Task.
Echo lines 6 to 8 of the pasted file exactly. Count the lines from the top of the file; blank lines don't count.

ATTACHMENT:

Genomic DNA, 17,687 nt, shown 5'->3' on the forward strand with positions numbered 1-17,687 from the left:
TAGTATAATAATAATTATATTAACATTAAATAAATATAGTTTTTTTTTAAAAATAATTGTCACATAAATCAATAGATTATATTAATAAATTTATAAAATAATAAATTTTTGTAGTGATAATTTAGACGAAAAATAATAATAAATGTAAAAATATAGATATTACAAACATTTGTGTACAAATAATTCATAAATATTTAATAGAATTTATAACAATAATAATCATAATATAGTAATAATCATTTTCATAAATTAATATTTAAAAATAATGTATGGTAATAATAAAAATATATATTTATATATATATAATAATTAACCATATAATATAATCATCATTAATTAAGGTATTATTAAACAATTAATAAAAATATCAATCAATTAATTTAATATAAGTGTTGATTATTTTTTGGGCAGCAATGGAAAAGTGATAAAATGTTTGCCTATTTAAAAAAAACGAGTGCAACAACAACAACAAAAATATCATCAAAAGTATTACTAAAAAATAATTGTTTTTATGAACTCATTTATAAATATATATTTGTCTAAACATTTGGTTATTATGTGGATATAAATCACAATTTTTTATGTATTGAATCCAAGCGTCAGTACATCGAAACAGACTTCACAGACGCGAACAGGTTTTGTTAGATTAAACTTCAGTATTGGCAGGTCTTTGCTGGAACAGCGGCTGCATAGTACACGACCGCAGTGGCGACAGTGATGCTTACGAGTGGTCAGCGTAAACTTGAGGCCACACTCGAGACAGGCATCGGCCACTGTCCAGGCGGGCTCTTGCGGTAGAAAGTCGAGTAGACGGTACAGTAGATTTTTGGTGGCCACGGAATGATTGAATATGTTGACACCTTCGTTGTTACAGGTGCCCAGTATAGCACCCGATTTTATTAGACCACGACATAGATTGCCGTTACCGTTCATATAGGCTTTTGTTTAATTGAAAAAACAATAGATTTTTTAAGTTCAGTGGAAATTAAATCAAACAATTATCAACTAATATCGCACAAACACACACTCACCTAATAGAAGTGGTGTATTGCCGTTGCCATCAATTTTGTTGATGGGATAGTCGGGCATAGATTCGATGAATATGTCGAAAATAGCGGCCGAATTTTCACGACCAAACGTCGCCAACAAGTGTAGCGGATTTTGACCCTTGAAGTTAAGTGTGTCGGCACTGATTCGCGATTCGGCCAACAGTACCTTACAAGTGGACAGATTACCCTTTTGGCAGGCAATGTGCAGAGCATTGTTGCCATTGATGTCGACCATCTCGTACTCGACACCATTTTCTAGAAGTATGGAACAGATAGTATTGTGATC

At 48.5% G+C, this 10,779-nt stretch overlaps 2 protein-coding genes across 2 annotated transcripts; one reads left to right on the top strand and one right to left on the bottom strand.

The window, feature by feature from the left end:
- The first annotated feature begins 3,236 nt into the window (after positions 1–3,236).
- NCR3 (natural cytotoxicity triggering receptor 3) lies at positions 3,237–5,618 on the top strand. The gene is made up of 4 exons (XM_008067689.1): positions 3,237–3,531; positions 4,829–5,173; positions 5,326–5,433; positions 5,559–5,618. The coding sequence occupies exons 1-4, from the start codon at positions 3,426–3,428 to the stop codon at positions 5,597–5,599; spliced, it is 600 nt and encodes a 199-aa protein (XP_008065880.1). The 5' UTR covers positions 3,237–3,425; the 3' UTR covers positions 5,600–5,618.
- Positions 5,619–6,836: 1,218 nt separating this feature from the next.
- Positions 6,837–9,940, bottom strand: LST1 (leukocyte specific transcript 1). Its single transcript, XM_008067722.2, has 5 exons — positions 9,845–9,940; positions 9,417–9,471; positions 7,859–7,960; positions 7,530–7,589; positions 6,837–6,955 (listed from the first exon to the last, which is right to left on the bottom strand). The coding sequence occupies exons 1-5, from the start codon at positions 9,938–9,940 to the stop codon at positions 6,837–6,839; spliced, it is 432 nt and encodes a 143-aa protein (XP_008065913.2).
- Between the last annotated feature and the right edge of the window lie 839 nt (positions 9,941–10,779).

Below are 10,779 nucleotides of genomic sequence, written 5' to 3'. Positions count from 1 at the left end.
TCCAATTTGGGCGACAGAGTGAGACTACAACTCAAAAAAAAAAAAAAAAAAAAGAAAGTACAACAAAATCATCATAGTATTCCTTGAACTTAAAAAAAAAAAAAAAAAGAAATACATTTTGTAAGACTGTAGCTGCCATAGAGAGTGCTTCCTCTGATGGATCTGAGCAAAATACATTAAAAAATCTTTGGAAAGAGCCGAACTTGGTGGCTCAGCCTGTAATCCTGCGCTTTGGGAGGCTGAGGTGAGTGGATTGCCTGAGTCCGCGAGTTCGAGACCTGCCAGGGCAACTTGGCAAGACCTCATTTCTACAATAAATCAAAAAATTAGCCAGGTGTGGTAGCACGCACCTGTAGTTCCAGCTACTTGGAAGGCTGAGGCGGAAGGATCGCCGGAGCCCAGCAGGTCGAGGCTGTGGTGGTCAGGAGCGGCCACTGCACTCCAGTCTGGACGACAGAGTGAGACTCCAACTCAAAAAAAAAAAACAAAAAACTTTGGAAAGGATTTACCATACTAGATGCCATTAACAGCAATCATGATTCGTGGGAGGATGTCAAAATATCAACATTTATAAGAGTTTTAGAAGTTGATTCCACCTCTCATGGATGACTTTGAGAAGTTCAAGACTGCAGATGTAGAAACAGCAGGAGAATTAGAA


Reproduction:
- NCR3 (natural cytotoxicity triggering receptor 3) lies at positions 3,237–5,618 on the top strand. The gene is made up of 4 exons (XM_008067689.1): positions 3,237–3,531; positions 4,829–5,173; positions 5,326–5,433; positions 5,559–5,618. The coding sequence occupies exons 1-4, from the start codon at positions 3,426–3,428 to the stop codon at positions 5,597–5,599; spliced, it is 600 nt and encodes a 199-aa protein (XP_008065880.1). The 5' UTR covers positions 3,237–3,425; the 3' UTR covers positions 5,600–5,618.
- Positions 5,619–6,836: 1,218 nt separating this feature from the next.
- Positions 6,837–9,940, bottom strand: LST1 (leukocyte specific transcript 1). Its single transcript, XM_008067722.2, has 5 exons — positions 9,845–9,940; positions 9,417–9,471; positions 7,859–7,960; positions 7,530–7,589; positions 6,837–6,955 (listed from the first exon to the last, which is right to left on the bottom strand). The coding sequence occupies exons 1-5, from the start codon at positions 9,938–9,940 to the stop codon at positions 6,837–6,839; spliced, it is 432 nt and encodes a 143-aa protein (XP_008065913.2).